Emmanuel church (1) - origins of the Church of England in Forest Gate

Monday 27 August 2018

This is the first of a two part article on the history of Emmanuel Church and of the CofE in Forest Gate. The second half, on the rise and fall of the Church of England locally will appear next.

There have been literally dozens of churches and religious buildings in Forest Gate over the last 170 years of its existence as a significant community. None is probably better known, or more familiar to today's residents, than Emmanuel church, sitting as it does on the key cross roads of Forest Gate - the junction of Upton Lane with Romford and Woodgrange roads.

This is its story, told in two parts - and we are totally indebted to a one-time curate of the church, Andrew Wilson, for being able to retell it. (see footnote for details).

John Fothergill, the Forest Gate botanist (see here for details), planted an acorn on the site of the church, during his residence at Ham House (now West Ham park). It grew into a fine oak, and was mentioned in the Katharine Fry/Gustav Pagenstecker history of West Ham (see here for details).

John Fothergill, whose acorn was
 planted on the site of Emmanuel church
The tree gave Upton Lane the nickname of One Tree Lane at the turn of the 19th/20th centuries.

The coming of the railway to Forest Gate in 1840 lead to the beginnings of its rapid population growth. A decade later a decision was made to build a Church of England church in the area, to service its burgeoning community.

It was originally conceived as a chapel of ease (a sub-church, for those who were unable to reach a more established church - in this case, West Ham parish church) and it was consecrated on 22 May 1852.

The area to be served by it was from land half in the then parish of West Ham and half in the old East Ham parish. The existing dividing line between the two parishes was along roughly what is Green Street, today.

The area covered by Emmanuel church's parish.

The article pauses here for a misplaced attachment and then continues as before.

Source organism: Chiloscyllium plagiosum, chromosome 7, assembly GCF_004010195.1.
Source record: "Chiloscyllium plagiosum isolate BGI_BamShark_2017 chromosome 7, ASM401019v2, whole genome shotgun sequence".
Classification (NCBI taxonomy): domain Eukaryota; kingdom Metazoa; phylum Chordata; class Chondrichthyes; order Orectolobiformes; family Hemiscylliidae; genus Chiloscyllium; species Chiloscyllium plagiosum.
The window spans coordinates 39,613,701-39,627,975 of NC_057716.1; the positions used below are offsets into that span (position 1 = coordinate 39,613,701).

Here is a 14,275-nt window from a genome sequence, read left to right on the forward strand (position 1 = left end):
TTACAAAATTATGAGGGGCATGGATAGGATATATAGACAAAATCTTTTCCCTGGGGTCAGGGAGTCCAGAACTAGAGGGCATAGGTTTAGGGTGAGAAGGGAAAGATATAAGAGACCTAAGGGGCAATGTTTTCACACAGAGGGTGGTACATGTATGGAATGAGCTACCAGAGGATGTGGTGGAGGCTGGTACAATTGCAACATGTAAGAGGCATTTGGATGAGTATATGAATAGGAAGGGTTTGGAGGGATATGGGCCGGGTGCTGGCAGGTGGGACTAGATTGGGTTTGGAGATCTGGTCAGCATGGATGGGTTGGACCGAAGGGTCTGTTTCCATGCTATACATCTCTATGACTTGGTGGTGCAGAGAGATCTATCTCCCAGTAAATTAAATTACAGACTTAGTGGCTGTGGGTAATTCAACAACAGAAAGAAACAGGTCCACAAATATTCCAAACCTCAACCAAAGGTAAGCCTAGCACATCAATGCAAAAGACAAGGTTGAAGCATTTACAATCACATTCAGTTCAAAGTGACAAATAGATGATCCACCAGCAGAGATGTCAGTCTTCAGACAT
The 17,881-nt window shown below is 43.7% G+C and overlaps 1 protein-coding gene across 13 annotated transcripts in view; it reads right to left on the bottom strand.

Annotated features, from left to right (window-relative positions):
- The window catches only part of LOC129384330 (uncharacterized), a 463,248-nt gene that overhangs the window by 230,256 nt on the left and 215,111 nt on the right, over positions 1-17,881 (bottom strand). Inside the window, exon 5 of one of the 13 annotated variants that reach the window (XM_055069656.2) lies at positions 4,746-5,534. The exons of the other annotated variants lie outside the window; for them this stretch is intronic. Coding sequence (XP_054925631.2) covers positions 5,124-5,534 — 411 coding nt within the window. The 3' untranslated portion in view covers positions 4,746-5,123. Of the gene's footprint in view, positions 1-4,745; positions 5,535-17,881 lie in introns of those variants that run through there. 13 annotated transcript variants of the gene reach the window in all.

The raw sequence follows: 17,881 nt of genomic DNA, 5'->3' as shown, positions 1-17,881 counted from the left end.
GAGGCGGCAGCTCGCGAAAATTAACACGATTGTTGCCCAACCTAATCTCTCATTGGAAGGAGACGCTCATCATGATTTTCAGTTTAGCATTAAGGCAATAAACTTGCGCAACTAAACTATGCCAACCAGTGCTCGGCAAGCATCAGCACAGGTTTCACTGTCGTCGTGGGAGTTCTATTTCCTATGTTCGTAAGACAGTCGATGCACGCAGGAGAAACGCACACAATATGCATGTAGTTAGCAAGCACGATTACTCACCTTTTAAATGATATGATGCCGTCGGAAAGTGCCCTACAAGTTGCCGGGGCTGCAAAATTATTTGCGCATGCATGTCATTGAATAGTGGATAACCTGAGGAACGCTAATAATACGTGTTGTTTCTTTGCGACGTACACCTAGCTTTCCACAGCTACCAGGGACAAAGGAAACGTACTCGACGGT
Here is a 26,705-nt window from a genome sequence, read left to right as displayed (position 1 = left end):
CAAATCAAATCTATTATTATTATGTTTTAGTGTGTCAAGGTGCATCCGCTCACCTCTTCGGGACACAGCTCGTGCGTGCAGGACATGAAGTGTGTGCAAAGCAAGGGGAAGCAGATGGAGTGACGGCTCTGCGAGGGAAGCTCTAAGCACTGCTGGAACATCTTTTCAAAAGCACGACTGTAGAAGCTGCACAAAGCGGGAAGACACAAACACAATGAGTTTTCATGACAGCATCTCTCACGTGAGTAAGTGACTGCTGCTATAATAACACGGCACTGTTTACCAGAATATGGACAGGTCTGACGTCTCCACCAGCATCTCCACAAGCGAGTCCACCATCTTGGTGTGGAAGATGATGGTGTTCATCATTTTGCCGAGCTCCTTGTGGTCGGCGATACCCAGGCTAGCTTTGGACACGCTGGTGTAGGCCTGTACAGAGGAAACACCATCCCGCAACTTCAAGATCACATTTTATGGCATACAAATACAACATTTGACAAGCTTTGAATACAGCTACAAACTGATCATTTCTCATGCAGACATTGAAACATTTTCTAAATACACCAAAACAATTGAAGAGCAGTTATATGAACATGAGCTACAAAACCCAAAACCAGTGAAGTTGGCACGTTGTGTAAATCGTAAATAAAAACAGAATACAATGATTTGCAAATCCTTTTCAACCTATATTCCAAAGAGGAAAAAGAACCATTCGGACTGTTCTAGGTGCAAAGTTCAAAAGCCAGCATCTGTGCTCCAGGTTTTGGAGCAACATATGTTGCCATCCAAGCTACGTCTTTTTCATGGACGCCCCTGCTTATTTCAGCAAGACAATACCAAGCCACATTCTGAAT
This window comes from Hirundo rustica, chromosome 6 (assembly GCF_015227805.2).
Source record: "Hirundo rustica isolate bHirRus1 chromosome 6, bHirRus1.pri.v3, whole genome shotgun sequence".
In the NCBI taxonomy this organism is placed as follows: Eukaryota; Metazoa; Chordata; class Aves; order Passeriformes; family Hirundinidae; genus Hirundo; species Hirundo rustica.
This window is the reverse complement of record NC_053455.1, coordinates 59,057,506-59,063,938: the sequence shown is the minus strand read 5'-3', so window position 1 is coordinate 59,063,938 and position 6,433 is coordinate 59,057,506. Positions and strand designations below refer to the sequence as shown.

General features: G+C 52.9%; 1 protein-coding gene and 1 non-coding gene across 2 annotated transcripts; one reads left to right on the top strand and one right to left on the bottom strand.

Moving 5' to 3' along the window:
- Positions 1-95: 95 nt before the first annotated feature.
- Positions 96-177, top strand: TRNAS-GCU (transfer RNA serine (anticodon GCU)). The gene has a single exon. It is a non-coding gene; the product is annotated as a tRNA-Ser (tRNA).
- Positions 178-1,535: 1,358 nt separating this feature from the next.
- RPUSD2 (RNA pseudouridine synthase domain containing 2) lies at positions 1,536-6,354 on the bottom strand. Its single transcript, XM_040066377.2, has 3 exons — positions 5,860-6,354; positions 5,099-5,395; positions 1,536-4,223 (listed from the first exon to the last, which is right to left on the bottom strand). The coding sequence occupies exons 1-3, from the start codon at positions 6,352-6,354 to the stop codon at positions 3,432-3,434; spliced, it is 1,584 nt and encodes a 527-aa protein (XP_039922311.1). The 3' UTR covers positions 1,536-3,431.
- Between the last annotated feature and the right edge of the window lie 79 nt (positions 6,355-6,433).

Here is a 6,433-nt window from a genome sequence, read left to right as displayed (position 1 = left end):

The dotted line is what is now Green Street,
and the boundary between the old
West and East Ham parishes
The two parishes paid £50 each towards the establishment of this hybrid church, which was referred to as being a "consolidated chapelry" (because it was carved out of two existing parishes).

The right to nominate a vicar of Emmanuel alternated between East and West Ham parishes until 1962 - when the church, itself, joined to form a new parish, by merging with St Peter's of Upton Cross (see later for details). Nomination rights for selecting the vicar then transferred to the Bishop of Chelmsford.

The alternating of vicar nominations process caused problems during most of the 110 years the arrangement operated. Broadly, West Ham church has a "low" church tradition, and East Ham, a more formal "high" church tradition. So, the seeds of the on-going conflict soon became apparent.

The territory assigned to the Emmanuel parish (see map) was considerable. Rapid population growth in Forest Gate led the church, itself,  later to spawn "daughter" churches within the parish, to cope with speedily growing parishioner numbers.

The Emmanuel parish boundaries extended roughly from Wanstead Flats in the north, to Plashet Road in the south and from Water Lane in the west to High Street North, in the east. Unsurprisingly, pretty much the area we know today as Forest Gate!

The "daughter" churches - some of which have not survived - included St Saviour's, St Marks, All Saints and parts of St Edmunds, St James' and St Peter's Upton Cross (see later for details).

The original Emmanuel church building cost £4,235 to construct - the bulk coming from the pocket of the Rev Tuile Cornthwaite of Walthamstow. The Church of England Commissioners only supplied £150.